Further highlighting the contrast between Donald Trump and the libertarian moment, he has said he “feels strongly” about opposing Colorado’s marijuana policy, and wants tougher policing and harsher sentences at a time when the public is growing increasingly aware of both the high fiscal and social costs of mandatory minimum prison terms – and the widespread problem of excessive use of force by police. He even went so far as to hilariously declare in the most recent debate that “police are the most mistreated people in this country.”
Supporting this hypothesis, political scientist Matthew MacWilliams has found a preference for authoritarianism to be the single statistically significant predictor of whether a voter supports Trump. He is also the only candidate for whom this measure provided any predictive value. Other scholars of authoritarianism have provided similar insights:
“What most fundamentally distinguishes authoritarians, as we explained in detail in our book, are three inter-related sets of attitudes about which they are, collectively, adamant: 1) an especially strong propensity to divide the world into us vs. them and a concomitant intolerance of outgroups perceived as threats to America’s existing social fabric; 2) projecting strength in the most straightforward, uncompromising way possible; and 3) the related perils following from the breakdown of law and order.
That, in a nutshell, is Trump’s campaign.”
Authoritarians see chaos erupting in the world and want to impose order. They are often driven by fear – of terrorism or of immigration, for instance – and seek candidates promising to assuage their anxieties. But as other strongmen like Vladimir Putin have consistently demonstrated, order and liberty typically stand in conflict.
It would be easy here to highlight the weakness to date of libertarian Rand Paul’s campaign as further evidence of the fragile state of the libertarian moment, but it was never dependent on one candidate’s fortunes. His absence from the most recent debate, however, did provide a sad portrait of how monolithically statist the Republican primary looks to be without him. It confirmed, if nothing else, that the trend of recent libertarian gains is unlikely to continue if other impulses within the Republican party become dominant.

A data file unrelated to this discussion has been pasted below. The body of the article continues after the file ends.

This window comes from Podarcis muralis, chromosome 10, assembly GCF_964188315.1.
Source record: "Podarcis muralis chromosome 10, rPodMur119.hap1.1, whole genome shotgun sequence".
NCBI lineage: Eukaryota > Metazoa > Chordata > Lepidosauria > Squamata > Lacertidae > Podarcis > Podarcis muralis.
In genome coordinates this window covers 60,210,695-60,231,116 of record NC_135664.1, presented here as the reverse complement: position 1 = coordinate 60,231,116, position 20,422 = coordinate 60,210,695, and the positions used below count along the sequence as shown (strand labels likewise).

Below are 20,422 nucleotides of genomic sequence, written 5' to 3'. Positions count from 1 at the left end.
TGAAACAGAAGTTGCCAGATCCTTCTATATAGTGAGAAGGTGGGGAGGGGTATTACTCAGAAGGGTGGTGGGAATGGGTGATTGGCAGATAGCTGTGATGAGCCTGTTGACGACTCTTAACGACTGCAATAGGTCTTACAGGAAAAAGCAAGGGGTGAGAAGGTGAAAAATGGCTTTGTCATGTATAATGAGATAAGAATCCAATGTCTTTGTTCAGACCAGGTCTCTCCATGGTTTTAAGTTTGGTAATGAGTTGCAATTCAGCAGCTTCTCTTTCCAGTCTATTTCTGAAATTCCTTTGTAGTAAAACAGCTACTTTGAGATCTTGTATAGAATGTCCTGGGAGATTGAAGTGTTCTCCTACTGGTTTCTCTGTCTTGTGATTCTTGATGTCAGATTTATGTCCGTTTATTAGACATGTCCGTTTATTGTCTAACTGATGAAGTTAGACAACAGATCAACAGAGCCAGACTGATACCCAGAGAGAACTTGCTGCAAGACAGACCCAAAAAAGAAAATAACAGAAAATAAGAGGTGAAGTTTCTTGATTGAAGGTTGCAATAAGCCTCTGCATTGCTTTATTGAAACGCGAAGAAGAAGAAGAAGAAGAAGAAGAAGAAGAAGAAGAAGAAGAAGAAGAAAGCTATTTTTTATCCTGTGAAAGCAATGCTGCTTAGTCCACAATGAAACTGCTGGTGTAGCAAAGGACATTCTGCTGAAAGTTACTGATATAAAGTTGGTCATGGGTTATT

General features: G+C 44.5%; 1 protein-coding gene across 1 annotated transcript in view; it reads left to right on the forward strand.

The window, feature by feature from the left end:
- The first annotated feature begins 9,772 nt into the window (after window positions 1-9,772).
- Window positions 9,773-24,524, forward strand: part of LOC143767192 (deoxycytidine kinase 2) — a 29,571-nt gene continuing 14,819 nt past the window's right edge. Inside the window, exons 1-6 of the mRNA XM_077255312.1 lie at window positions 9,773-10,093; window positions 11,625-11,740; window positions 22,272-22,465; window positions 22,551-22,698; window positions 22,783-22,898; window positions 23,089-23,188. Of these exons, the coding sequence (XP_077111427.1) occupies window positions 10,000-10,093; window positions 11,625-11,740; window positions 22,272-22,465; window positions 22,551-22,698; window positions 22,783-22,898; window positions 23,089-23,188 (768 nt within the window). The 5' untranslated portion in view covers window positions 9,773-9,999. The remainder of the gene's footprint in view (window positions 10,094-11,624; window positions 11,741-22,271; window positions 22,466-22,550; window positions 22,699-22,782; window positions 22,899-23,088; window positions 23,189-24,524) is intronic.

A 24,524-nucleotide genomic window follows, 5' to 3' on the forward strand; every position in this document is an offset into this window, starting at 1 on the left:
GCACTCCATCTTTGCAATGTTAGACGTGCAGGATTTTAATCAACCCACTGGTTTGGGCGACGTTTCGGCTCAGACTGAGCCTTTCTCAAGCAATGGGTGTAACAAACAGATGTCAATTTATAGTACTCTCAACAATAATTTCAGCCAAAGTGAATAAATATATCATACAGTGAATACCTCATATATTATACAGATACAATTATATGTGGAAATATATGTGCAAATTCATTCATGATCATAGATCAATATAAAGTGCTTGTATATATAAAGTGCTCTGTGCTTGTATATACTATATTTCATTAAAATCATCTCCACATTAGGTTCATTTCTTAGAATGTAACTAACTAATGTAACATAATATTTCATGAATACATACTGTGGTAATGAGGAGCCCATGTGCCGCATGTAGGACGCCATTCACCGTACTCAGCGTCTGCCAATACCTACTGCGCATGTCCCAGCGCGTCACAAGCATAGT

A party that fully embraces the authoritarian impulse can not credibly stand for individual liberty or limited government. And since the Republican Party is the only one to even pay lip service to either of those two principles, Trump and the emergence of the authoritarian moment provides a serious threat to the prospect of continued libertarian gains. Along with Trump’s political fortunes, 2016 will determine whether the authoritarian moment ascends or fizzles, and with it the ultimate fate of its counterpart libertarian moment.
Photo by Chip Somodevilla/Getty Images
Brian Garst is an advocate for economic and individual liberty. He works as Director of Policy and Communications at the Center for Freedom & Prosperity, a free market think-tank dedicated to preserving tax competition. His writings have been published in major domestic and international papers, and he is a regular contributor for Cayman Financial Review. He also blogs at BrianGarst.com and you can find him on Twitter @BrianGarst.